But many, including Amnesty International, have criticized the ATC, citing provisions they claim would undermine human rights in the country. "Under Duterte's presidency, even the mildest government critics can be labeled terrorists," said Amnesty International Asia-Pacific Regional Director Nicholas Bequelin. "The approval of this law grants the government excessive and unchecked powers. Legislation aimed at 'countering terrorism' must ensure respect for international human rights and humanitarian law and protect basic liberties."

Many petitioners have now contested the ATC in court. Oral arguments on the 37 petitions, which have encountered delays due to the current pandemic, were recently made virtually before the Supreme Court on April 27 and will resume again on May 4.

Banlaoi, who provided inputs as the law was drafted and continues to advise the government, shared that while the new law has a specific provision encouraging the role of women in counter-terrorism efforts and in addressing the roots of terrorism, he was disappointed by one controversial provision, which defined women and children involved in terrorism as vulnerable sectors and players who need protection.

"When it comes to the Sulu cathedral bombing, for example, where husband and wife performed the suicide missions, they look at the husband as suspect and perpetrator and the wife as victim," Banlaoi said. "And when they arrested [the ASG leader's] daughters in February, although they were accused of potential suicide bombing, the framing was still through their victimization, not active participation," which he finds problematic.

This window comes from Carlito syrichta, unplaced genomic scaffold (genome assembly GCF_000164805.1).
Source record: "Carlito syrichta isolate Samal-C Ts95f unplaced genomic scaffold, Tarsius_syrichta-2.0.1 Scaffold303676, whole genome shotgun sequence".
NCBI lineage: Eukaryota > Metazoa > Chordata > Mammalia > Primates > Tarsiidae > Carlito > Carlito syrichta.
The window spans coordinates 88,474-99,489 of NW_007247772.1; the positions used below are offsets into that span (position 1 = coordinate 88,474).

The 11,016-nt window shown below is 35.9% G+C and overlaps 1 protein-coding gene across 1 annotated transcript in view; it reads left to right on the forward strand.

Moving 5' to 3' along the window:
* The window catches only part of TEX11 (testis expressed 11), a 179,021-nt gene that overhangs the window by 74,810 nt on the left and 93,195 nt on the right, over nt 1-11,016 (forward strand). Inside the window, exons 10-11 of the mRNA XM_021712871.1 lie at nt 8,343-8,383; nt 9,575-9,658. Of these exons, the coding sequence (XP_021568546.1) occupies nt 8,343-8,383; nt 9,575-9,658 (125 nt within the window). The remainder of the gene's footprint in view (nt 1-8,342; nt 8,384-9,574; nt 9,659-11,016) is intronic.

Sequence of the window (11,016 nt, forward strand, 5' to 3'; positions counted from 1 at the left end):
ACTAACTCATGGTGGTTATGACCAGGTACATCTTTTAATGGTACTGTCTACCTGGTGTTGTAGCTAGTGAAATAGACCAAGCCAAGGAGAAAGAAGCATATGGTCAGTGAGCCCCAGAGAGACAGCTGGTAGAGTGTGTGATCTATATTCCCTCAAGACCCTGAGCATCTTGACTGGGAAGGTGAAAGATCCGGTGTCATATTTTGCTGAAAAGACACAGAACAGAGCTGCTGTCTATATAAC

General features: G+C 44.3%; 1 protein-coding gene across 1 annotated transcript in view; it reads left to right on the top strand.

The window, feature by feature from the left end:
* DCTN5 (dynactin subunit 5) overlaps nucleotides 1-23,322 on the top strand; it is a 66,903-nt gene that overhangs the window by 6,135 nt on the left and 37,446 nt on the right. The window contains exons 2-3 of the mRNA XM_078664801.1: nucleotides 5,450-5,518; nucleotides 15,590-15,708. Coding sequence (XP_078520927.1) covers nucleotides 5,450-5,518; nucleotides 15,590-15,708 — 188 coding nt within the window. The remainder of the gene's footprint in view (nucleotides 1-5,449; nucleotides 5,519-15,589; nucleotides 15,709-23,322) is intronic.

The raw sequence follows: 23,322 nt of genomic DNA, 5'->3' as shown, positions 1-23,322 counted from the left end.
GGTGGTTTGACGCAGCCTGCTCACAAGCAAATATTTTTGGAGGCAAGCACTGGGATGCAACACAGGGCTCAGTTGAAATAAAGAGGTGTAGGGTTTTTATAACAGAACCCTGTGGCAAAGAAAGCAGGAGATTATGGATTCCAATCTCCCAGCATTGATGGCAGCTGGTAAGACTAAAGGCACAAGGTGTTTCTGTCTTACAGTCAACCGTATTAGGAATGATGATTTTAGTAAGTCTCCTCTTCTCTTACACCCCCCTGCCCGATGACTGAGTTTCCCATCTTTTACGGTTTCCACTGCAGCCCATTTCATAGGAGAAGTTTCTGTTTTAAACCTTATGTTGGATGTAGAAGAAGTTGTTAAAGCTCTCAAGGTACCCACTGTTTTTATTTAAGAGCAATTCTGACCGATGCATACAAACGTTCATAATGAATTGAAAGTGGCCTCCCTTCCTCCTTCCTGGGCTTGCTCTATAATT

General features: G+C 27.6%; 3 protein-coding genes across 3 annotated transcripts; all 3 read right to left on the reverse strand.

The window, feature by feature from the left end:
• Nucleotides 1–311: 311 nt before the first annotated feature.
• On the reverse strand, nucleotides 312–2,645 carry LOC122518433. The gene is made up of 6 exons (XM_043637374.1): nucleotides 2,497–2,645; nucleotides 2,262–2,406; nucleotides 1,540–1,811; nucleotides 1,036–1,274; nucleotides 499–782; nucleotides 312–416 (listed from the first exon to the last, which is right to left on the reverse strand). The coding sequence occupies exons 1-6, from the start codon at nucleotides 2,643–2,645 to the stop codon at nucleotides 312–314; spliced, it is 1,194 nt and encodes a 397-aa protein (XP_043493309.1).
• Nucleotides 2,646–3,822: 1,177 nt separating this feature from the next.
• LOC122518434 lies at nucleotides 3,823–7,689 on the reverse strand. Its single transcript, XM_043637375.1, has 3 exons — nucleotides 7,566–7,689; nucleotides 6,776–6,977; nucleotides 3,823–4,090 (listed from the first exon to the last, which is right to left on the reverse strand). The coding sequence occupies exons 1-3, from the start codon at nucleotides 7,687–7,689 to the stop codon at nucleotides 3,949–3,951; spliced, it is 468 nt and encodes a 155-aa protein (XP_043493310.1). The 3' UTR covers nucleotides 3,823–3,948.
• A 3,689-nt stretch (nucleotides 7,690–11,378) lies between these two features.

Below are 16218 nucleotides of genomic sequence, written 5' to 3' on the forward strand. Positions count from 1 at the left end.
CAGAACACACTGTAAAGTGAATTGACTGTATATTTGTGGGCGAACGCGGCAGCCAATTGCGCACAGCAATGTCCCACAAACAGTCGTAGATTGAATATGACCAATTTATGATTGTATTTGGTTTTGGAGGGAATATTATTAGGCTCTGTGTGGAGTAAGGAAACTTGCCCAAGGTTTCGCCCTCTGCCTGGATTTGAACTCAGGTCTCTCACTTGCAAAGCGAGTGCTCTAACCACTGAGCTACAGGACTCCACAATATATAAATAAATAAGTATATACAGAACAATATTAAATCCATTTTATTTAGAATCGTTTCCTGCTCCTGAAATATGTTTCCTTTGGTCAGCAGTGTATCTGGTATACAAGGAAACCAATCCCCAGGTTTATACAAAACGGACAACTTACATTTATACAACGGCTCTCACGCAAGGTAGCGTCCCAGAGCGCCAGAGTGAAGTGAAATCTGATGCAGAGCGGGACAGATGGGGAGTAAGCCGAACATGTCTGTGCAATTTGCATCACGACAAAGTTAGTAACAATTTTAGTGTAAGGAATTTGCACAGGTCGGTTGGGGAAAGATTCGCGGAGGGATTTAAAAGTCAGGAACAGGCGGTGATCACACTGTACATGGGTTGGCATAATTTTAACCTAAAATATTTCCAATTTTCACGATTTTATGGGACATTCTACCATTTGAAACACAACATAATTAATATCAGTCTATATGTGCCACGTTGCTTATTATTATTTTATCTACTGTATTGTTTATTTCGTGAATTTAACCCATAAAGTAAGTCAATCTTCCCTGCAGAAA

"Academic discourse is different from policy formulation," he said. "Academically, I can say they're not passive, they're not victimized; they're active. But policy-wise, our existing legislation and prevailing legal regime require protection for women and children in all aspects of violent activities, whether criminal or terroristic. That's the very nature of our system or arrangement in the Philippines," Banlaoi said. "I challenge that view, but it's not very popular, eh."